Lights Generate Learning for Top Design Students
Date: Nov. 22, 2000
Story and photos by: Mary Bridget Reilly
Phone: (513) 556-1824
While many college campuses meander through classes held during Thanksgiving week, the
design studios at the University of Cincinnati are dynamic with drive and energy during these last
days before the holiday.
Throughout UC's College of Design, Architecture, Art, and Planning, students and faculty
cluster around drawings and models in studios and hallways, debating the merits of creative
projects that range from new products for the home, plans for cities, building complexes or new
car lines. The students seek advice and feedback from faculty, working professionals, and
everyday consumers. After all, they've only two more weeks to "get it right" before the quarter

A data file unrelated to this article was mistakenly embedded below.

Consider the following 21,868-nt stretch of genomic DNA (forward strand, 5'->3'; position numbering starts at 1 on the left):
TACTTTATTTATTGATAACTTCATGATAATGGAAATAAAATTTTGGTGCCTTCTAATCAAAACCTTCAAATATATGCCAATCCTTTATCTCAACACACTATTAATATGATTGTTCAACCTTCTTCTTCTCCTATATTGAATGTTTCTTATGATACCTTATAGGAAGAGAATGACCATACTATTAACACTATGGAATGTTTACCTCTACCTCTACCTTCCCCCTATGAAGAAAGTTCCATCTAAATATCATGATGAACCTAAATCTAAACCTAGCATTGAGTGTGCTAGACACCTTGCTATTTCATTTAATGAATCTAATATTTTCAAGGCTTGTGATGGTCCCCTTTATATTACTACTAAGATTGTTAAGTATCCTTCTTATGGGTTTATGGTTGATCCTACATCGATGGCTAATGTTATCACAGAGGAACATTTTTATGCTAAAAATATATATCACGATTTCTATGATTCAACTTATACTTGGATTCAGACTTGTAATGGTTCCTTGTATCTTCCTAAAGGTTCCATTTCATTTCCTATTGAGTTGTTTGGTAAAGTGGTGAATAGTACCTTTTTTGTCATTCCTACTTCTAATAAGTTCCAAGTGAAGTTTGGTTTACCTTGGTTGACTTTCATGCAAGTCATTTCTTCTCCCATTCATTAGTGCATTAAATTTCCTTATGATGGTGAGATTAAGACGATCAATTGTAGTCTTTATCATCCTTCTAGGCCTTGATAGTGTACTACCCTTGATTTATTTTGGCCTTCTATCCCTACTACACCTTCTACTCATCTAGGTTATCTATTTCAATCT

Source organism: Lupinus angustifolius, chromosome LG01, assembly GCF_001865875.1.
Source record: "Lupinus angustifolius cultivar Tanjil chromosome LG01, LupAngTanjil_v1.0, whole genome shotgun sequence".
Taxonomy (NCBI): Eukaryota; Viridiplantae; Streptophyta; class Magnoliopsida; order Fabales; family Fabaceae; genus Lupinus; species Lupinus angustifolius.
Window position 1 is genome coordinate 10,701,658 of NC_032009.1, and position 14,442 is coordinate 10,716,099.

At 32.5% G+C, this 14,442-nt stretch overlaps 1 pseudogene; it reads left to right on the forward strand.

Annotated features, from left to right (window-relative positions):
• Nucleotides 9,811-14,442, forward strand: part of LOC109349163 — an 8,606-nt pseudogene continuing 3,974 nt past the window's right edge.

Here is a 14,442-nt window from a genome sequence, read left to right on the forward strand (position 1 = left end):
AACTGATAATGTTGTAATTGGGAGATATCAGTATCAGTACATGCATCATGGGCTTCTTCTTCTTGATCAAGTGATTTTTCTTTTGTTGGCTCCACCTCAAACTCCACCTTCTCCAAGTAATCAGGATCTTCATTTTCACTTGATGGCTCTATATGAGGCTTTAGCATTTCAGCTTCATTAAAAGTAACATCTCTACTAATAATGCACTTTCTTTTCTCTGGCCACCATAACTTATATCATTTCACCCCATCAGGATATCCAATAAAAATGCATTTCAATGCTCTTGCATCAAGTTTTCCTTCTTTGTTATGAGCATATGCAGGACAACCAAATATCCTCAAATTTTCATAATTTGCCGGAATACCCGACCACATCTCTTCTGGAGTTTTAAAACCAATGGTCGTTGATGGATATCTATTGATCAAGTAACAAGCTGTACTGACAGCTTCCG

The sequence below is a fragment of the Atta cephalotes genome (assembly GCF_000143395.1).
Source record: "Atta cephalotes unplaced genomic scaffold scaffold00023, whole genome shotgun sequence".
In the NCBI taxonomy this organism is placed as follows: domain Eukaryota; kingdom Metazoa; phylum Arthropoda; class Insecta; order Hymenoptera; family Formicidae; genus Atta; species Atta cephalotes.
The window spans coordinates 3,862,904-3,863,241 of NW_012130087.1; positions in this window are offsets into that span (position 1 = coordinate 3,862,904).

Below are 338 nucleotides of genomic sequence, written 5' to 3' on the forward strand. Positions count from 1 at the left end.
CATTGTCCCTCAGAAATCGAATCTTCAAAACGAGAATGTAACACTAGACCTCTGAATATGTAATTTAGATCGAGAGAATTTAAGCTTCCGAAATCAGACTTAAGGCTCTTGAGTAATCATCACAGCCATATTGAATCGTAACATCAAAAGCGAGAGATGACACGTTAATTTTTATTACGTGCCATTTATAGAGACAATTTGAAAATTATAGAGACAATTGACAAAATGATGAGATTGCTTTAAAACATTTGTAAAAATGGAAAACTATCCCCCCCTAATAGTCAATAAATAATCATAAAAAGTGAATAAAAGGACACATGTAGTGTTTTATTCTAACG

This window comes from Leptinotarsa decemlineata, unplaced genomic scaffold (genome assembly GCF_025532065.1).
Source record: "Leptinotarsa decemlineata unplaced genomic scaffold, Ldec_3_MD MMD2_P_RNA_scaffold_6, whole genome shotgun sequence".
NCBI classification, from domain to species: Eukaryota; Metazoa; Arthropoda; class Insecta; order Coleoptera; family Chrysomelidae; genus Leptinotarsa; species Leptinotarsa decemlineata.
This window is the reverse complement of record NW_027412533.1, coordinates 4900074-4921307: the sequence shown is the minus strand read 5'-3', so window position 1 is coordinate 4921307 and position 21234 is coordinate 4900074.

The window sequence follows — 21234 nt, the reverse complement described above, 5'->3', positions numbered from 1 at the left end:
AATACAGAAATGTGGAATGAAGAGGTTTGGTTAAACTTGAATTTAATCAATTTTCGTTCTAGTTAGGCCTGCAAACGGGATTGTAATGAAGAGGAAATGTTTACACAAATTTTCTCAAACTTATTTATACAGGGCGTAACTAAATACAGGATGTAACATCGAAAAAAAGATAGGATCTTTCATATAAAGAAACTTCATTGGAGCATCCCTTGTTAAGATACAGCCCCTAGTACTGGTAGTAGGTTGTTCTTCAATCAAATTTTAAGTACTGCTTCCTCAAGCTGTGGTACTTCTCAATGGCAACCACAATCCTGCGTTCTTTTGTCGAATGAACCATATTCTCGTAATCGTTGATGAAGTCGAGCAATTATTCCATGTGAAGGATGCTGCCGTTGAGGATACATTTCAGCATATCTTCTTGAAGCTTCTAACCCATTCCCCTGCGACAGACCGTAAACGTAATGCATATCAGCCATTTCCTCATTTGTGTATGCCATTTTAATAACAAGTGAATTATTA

For instance, eleven junior industrial design students in a product design studio led by Brad
Hammond, associate professor of industrial design, switched on their "signature" lamps Nov. 20
while seeking advice from fellow undergraduates, faculty from a variety of disciplines, design
professionals, graduate students and other UC staff.
They're creating "sculptures that function." And so, they've got a lot of questions: do they
work, are they aesthetically pleasing, how do you hide the electrical technology, and are they
The review/critique "highlights" included a wide range of ideas. One student attempted to
combine a water fountain with a lighting system. He couldn't get the idea to work and will have to
keep working on the concept. But Hammond said the ambitious project is a strong one if the
student can work out the mechanics.
Derrick Skaggs created a coiled lamp that resembled a cobra while Yamilca Rodriguez and
Aaron Rieke created elegant, contemporary, sculptural forms. While these various tabletop and
floor lamps lit up the studio, Jimi Merk created an artistic "bat wing" lamp. It was just what it
sounds like -- a light with a shade that intriguingly resembled a bat's wing.